Quinolinium-based viscosity probes for lysosome imaging and tracing lysosomal viscosity changes in living cells

Ajcharapan Tantipanjaporn, Karen Ka Yan Kung, Wing Cheung Chan, Jie Ren Deng, Ben Chi Bun Ko, Man Kin Wong

Research output: Journal article publicationJournal articleAcademic researchpeer-review

19 Citations (Scopus)

Abstract

Lysosomal viscosity fluctuation is related to various diseases such as diabetes, neurodegenerative diseases, and cancer. We designed and synthesized four novel pH-insensitive fluorescent viscosity probes (Lyso-QAP1–4) using a quinolinium as the fluorophore and acceptor group while an internal amino benzene ring was incorporated as a donor group and a targeting group for monitoring the viscosity change of lysosomes. Lyso-QAP1–4 possessed a highly sensitive response toward viscosity change with red emission at around 625–640 nm (excited around 570–580 nm), excellent water solubility, good photostability, favorable membrane permeabilization, and moderate cytotoxicity. Colocalization study proved that Lyso-QAP1–4 probes exhibited fast lysosomal detection (within 15 min) without influencing effect from other microenvironments like pH, polarity, and interferent species but Lyso-QAP4 (without a phenyl ring on C2 of quinolinium) also localized in nucleus. Importantly, we demonstrated that a phenyl ring on C2 of quinolinium and an internal amino benzene played an important role in the lysosome specificity. Lyso-QAP1–4 probes can be applied for intracellular viscosity detection. Moreover, Lyso-QAP3 was successfully applied to living cell imaging for cellular and lysosomal viscosity changes. These results suggest that Lyso-QAP3 would provide new opportunities for biomedical diagnosis and imaging applications.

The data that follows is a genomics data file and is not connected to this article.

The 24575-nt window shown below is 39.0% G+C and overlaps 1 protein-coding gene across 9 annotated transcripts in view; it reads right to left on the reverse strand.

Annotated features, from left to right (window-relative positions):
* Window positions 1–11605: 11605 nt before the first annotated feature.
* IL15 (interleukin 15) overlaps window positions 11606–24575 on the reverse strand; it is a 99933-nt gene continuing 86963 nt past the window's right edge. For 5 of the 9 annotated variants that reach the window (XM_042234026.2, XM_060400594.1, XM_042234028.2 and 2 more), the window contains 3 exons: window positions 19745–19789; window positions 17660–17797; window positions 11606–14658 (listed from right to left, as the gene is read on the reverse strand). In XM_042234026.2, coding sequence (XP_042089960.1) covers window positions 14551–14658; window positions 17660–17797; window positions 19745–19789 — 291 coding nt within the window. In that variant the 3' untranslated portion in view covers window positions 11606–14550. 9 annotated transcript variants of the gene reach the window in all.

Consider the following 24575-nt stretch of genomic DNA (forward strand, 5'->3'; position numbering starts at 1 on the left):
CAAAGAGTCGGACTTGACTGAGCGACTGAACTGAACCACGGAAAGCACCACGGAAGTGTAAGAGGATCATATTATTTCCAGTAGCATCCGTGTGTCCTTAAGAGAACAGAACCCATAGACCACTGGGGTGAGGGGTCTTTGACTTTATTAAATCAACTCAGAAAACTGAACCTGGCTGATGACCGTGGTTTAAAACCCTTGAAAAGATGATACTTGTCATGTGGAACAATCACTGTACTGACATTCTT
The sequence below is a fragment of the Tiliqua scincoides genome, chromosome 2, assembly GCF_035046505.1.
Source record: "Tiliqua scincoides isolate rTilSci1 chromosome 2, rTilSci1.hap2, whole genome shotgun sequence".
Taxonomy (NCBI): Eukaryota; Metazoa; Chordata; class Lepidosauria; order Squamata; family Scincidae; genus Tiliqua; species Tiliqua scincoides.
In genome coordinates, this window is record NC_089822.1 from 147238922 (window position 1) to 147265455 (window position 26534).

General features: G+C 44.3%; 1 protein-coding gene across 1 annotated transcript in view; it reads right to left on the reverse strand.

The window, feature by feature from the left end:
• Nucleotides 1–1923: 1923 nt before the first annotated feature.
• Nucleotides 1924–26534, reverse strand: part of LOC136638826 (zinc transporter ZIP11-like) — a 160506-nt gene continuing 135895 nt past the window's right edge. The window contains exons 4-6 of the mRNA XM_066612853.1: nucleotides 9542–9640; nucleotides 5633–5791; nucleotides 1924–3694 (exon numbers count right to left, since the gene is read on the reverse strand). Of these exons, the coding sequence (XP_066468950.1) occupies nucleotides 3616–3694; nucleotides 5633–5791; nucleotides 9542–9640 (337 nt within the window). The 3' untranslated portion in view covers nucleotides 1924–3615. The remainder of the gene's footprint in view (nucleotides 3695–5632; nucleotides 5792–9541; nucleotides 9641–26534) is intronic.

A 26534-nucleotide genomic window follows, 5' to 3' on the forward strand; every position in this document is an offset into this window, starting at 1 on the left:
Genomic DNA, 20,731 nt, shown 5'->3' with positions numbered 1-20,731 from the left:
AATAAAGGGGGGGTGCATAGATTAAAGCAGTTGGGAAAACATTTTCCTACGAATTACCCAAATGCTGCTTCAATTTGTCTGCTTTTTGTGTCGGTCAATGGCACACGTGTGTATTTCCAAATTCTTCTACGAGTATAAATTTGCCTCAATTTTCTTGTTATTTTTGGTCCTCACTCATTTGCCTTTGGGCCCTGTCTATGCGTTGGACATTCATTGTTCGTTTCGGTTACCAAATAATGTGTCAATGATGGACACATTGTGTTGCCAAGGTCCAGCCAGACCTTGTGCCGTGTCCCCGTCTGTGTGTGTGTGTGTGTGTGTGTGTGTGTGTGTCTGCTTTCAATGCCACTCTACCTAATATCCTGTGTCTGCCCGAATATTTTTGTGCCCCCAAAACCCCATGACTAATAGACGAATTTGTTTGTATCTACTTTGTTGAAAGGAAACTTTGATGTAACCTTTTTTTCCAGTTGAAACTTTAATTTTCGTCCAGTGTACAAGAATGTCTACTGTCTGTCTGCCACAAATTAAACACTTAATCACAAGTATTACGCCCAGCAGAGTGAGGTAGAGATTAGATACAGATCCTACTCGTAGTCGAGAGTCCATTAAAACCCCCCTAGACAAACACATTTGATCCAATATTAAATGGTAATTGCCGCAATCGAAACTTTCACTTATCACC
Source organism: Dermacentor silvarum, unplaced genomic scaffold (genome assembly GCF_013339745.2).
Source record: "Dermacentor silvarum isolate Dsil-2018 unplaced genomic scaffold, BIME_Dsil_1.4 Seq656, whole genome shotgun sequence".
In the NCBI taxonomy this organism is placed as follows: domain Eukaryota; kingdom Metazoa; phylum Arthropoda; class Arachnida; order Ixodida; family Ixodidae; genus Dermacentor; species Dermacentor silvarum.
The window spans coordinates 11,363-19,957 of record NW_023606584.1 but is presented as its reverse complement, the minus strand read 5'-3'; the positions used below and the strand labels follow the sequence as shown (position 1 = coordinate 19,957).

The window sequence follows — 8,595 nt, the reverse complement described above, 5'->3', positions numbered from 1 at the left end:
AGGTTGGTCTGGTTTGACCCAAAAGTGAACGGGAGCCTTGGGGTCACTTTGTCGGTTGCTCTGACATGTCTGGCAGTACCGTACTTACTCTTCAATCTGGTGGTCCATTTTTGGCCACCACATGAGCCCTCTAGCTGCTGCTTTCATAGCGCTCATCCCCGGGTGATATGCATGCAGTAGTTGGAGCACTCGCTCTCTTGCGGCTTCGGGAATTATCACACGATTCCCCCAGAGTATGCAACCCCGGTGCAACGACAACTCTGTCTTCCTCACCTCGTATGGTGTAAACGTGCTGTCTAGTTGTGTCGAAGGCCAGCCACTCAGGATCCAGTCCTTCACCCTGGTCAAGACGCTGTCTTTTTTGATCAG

Original languageEnglish
Article number132003
JournalSensors and Actuators B: Chemical
Volume367
DOIs
Publication statusPublished - 15 Sept 2022

Keywords

  • Living cell imaging
  • Lysosome detection
  • pH-insensitive probe
  • Quinolinium
  • Red emission
  • Viscosity

ASJC Scopus subject areas

  • Electronic, Optical and Magnetic Materials
  • Instrumentation
  • Condensed Matter Physics
  • Surfaces, Coatings and Films
  • Metals and Alloys
  • Electrical and Electronic Engineering
  • Materials Chemistry

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